Stability and perturbation in counselling training : a case study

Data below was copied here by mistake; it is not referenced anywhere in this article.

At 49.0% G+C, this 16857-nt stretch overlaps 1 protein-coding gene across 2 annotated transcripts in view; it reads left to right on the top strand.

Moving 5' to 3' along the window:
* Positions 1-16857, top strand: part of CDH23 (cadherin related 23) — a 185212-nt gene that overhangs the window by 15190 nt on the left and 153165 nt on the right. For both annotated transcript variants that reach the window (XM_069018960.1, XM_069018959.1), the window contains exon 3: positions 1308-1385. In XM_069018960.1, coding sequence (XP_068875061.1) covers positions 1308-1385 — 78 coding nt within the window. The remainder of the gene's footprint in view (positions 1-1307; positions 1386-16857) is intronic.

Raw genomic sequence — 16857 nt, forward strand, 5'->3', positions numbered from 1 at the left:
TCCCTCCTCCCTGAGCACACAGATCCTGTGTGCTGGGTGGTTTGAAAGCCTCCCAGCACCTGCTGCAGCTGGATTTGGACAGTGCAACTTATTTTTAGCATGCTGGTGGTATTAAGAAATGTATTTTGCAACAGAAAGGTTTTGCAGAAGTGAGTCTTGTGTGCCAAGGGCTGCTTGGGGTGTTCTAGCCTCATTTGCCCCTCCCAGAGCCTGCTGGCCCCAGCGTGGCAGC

This thesis explores stability and perturbation in learning situated in a counselling training culture that is shaped by humanistic-integrative core theory values. The case study on which the thesis is based focuses on a group of six students and two tutors on a Diploma in Counselling and Human Relations course. As an integral part of the training programme, the participants were asked to use a conceptual model imported from a psychotherapy context. This model was initially chosen for the purposes of evaluating its effectiveness as a learning tool for use in counselling training. During the study, the emphasis changed to an interest in understanding how use of this model affected the process of learning. The thesis is based on an in-depth analysis of the impact of this model on the learning process in the group. The case study is shaped by an `action research' (McCutcheon et al., 1987) model that both reflects the inquirer's position as a tutor and researcher in the counselling community investigated and the professional development dimension of the research. Data was gathered over a period of seven months, using individual and group interviews, and observations of participants' training practices. The research methodology stems from an interpretivist, or hermeneutic tradition of story telling. Within the qualitative parameters of this philosophical orientation, the data is constructed on the basis of a critical understanding of Wenger's (1998) situated perspective on learning. From this perspective, learning assumes a social, or relational location. The research suggests that counselling training can be usefully understood as a participatory process that includes both stability and perturbation, and this has implications for counselling training practices that are shaped by a core theoretical model.